June 22, 2003

Romantic Comedies -- Highs & Lows

A question for the (movie) ages -- how can a genre that can be so charming and effervescient at times also be so very bad? Romantic comedies can make you (and when we say you, we mean Cinecultist) thrill to the possibilities of cinema. Or they can make you weep from the sheer number of cliches lobbed in your general direction.

This weekend, Cinecultist watched two rom coms. One which can be considered one of our new all time favorites, Ninotchka. The other which may now tie Three to Tango as the worst romantic comedy of all time, Alex & Emma. Feast or famine, as my mother likes to say.

ninotchka.gif Greta Garbo, as Soviet diplomat Ninotchka, does her best to escape the siren call of Paris and Melvyn Douglas but she fails miserably. Whether it's the silly hat or his dashing moustache that draws her in, we don't know but Cinecultist couldn't keep her eyes of the great Garbo. She is the most charming one. Granted, Film Forum has its share of noisy, obnoxious patrons (as CC with the opinionated and also charming G discovered) but that's understandable considering the devotion Ernst "the Lube" Lubitsch's movies inspires. With its oh so sophisticated comedic dialogue, Billy Wilder's assured writing hand is all over the script as one liners zing and zang past. Also, Lubitsch sets up these delightful aural jokes where the visualization is left up to the audience but the comedy is clear. Walking out of the theater, CC couldn't help but grin from the pure pleasure of the movie. This is the kind of memorable viewing experience the true cinephile treasures.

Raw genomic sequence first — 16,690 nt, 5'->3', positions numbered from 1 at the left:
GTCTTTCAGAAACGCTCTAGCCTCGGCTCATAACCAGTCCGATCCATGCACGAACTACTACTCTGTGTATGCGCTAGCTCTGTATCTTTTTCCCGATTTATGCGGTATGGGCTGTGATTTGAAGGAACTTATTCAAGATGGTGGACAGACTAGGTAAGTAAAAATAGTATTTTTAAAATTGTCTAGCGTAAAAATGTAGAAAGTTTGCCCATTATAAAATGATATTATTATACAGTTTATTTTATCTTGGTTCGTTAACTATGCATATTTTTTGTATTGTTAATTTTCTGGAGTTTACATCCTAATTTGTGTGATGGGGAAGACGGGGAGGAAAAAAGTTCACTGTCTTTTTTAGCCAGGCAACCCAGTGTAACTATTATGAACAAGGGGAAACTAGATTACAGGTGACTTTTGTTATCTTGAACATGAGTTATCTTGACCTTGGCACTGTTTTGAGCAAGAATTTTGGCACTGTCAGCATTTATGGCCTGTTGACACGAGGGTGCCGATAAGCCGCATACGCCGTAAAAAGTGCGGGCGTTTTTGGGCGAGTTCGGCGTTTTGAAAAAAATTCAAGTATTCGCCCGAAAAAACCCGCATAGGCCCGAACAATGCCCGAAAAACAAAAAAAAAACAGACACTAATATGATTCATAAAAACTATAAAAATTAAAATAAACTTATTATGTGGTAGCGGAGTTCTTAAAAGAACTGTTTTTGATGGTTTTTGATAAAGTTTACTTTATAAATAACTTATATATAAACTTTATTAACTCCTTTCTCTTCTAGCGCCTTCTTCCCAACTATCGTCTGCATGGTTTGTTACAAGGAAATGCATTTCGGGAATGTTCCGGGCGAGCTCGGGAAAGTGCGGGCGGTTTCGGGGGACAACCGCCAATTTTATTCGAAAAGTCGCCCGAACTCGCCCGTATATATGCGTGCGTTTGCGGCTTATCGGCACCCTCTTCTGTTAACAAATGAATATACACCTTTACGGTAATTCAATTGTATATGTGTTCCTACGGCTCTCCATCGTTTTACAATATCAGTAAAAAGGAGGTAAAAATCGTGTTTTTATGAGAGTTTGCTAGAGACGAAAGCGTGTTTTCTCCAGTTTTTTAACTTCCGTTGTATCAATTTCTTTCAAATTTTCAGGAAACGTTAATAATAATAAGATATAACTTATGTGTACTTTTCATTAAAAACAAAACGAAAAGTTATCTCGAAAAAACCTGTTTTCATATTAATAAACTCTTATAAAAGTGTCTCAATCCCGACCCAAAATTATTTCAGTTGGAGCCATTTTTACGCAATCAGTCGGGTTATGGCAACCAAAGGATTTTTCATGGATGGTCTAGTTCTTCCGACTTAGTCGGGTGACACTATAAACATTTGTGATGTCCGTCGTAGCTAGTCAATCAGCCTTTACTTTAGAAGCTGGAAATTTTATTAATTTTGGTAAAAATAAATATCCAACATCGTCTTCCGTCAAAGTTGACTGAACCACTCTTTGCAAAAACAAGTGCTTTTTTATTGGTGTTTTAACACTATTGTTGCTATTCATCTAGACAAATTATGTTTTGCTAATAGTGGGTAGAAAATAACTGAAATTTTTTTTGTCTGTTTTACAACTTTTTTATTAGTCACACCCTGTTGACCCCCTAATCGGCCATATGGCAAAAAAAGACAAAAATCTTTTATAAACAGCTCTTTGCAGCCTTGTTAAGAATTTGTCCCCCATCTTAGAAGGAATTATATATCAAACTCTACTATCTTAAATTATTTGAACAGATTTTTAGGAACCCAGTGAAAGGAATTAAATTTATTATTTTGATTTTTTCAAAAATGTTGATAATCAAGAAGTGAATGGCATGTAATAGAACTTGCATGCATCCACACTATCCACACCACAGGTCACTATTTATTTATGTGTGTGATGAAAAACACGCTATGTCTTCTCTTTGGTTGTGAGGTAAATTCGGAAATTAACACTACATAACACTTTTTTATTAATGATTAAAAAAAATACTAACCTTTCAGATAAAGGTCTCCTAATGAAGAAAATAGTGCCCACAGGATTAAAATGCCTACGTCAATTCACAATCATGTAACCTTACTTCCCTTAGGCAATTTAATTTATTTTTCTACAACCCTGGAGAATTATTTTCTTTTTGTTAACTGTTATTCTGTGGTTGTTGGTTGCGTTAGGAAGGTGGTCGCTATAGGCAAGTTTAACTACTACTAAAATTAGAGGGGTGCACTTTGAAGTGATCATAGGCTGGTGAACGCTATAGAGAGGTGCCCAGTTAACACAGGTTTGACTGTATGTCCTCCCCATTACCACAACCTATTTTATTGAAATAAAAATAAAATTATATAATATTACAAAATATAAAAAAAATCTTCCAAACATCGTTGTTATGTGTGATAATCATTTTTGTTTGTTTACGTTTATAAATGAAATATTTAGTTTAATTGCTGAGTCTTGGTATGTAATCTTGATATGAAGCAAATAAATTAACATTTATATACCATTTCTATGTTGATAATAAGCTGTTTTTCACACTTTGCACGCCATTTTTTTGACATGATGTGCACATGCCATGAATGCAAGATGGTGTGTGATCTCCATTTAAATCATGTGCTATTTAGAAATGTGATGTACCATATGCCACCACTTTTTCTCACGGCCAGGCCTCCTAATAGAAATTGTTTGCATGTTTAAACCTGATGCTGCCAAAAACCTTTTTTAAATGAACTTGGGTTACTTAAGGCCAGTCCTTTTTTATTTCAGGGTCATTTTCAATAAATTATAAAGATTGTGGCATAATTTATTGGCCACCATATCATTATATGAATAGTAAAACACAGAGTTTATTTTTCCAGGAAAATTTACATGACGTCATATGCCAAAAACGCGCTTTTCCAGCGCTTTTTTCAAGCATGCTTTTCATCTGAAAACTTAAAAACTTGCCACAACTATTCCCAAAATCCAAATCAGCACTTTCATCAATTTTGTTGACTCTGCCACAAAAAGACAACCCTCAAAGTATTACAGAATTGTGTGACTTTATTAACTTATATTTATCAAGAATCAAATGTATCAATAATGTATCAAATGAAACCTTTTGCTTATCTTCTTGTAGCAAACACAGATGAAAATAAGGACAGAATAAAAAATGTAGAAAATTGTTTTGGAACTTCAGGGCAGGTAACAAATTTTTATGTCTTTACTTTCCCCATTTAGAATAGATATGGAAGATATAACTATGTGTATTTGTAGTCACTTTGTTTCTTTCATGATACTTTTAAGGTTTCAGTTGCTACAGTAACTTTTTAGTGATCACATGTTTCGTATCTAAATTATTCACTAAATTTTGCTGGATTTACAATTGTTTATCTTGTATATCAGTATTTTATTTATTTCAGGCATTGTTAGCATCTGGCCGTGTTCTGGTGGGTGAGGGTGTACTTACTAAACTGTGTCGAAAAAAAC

Alex and Emma on the other hand, and in particular Ms. Kate Hudson, felt flat like soda left too long open in the fridge. kate.jpg Even the convention of switching between the period story being told and the current time, which can be fun what with the cute costumes and wigs, just seemed desperate. Luke Wilson's character, the novelist who owes the Cuban mob, was completely unlikable. He spews tired literary convention more akin to Jackie Collins than Dostoevsky and all the while Kate sits rapt. Can this steonographer, even with the mousy brown hair and personality probably acquired by correspondence, really be so hard up that the self-absorbed writer looks good to her? Perhaps it's not a good sign when you hope that the lovers don't end up together in the end because to watch the final triumphant kiss would be too cheesy for words. And let CC tell you, the spinning gazebo cross-cutting costumes shot is not worth 10 bucks. Consider CC the martyr who took this one for the team and save yourself.

Here's the final score: Lubitsch/Wilder = 1, Reiner = 0 (or less than).

Posted by karen at June 22, 2003 10:02 PM